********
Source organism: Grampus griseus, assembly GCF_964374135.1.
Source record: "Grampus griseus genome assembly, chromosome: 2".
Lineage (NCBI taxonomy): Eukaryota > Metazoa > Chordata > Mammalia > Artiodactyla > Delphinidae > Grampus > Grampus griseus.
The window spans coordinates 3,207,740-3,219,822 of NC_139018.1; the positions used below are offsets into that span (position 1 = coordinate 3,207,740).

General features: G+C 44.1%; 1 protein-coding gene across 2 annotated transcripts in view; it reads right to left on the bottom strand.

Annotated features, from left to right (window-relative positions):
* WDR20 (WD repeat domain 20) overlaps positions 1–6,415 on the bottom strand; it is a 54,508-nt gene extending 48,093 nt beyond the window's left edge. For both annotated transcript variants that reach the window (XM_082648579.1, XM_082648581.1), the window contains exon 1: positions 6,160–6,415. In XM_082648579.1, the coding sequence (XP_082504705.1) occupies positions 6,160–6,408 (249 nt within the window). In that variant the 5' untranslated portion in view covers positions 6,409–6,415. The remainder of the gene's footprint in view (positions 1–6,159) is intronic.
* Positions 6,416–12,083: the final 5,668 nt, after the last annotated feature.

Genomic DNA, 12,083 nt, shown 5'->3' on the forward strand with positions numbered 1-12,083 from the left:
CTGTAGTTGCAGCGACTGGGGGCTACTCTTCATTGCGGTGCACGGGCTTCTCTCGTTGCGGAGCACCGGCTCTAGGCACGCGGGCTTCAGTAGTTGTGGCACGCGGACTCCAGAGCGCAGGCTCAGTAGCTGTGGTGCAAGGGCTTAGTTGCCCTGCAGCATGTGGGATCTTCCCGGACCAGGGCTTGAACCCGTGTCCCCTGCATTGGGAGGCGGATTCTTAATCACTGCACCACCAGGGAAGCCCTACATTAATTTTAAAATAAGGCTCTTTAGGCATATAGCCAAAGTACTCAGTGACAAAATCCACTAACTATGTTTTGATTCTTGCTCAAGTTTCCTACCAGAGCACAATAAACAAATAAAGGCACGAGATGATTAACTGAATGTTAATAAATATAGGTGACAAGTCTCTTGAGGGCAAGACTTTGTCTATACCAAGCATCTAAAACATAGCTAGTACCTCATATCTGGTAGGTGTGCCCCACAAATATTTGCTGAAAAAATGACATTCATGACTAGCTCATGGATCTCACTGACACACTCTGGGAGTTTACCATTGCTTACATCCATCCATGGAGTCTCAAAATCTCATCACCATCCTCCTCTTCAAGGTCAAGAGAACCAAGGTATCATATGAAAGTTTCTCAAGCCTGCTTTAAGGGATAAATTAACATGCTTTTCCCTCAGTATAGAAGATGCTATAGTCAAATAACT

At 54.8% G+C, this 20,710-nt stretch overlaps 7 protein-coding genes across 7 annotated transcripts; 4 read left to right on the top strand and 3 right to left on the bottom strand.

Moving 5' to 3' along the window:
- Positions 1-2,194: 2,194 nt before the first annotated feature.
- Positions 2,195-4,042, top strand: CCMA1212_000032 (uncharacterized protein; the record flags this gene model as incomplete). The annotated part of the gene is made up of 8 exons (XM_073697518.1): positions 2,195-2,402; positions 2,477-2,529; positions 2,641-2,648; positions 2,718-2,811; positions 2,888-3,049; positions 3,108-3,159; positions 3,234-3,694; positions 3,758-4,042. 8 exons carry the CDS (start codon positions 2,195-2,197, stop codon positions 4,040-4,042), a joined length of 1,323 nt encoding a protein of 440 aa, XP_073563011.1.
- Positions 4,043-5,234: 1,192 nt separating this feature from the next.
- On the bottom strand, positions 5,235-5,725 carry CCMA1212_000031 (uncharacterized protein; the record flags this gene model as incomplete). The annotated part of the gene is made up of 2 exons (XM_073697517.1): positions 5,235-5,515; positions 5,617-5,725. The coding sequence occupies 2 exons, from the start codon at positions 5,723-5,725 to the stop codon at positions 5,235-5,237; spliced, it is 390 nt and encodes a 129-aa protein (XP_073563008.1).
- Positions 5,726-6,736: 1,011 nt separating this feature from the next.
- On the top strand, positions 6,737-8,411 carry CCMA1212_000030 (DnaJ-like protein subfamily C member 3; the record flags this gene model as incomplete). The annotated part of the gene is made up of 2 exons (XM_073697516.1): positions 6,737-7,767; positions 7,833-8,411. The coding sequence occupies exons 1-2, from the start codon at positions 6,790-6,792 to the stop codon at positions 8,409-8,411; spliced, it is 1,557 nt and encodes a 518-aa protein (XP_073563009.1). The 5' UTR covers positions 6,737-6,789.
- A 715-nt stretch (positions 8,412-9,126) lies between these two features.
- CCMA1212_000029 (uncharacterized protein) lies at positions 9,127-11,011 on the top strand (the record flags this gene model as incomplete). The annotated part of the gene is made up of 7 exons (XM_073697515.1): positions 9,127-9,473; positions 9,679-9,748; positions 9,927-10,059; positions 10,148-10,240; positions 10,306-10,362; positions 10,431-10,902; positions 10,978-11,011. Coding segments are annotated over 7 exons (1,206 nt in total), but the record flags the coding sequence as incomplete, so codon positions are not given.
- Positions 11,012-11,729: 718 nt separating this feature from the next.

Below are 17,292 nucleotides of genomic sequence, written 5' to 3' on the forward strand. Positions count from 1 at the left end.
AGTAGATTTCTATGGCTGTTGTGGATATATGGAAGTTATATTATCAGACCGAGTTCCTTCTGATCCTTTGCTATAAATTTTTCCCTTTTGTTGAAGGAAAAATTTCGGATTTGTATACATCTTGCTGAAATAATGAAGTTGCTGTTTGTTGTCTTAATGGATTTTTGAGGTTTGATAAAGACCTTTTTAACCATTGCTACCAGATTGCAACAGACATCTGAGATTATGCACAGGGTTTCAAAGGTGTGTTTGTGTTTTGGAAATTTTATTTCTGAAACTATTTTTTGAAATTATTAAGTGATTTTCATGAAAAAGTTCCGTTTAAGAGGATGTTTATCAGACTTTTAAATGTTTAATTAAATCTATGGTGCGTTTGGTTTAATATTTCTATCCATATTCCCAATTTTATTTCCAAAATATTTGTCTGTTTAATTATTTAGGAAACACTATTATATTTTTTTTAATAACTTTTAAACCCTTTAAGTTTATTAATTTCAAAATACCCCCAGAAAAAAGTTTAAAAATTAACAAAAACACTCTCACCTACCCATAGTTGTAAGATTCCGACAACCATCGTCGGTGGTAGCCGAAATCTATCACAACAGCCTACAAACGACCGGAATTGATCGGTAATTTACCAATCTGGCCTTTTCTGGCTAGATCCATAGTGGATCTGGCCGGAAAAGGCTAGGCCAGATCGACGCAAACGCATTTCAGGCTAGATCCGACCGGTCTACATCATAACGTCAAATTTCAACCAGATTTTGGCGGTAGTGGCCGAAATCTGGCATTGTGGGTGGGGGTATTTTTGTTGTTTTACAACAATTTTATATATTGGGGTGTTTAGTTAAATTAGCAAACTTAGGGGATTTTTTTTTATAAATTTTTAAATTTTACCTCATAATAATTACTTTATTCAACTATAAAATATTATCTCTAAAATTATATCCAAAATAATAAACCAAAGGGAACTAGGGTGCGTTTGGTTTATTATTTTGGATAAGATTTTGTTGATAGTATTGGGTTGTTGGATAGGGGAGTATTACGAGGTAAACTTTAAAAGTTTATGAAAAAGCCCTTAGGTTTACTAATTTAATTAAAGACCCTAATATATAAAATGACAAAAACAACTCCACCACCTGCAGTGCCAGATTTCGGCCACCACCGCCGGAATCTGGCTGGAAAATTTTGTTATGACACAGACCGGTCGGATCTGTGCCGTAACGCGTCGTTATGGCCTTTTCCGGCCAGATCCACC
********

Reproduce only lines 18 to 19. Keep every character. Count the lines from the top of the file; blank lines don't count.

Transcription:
- On the top strand, positions 6,737-8,411 carry CCMA1212_000030 (DnaJ-like protein subfamily C member 3; the record flags this gene model as incomplete). The annotated part of the gene is made up of 2 exons (XM_073697516.1): positions 6,737-7,767; positions 7,833-8,411. The coding sequence occupies exons 1-2, from the start codon at positions 6,790-6,792 to the stop codon at positions 8,409-8,411; spliced, it is 1,557 nt and encodes a 518-aa protein (XP_073563009.1). The 5' UTR covers positions 6,737-6,789.
- A 715-nt stretch (positions 8,412-9,126) lies between these two features.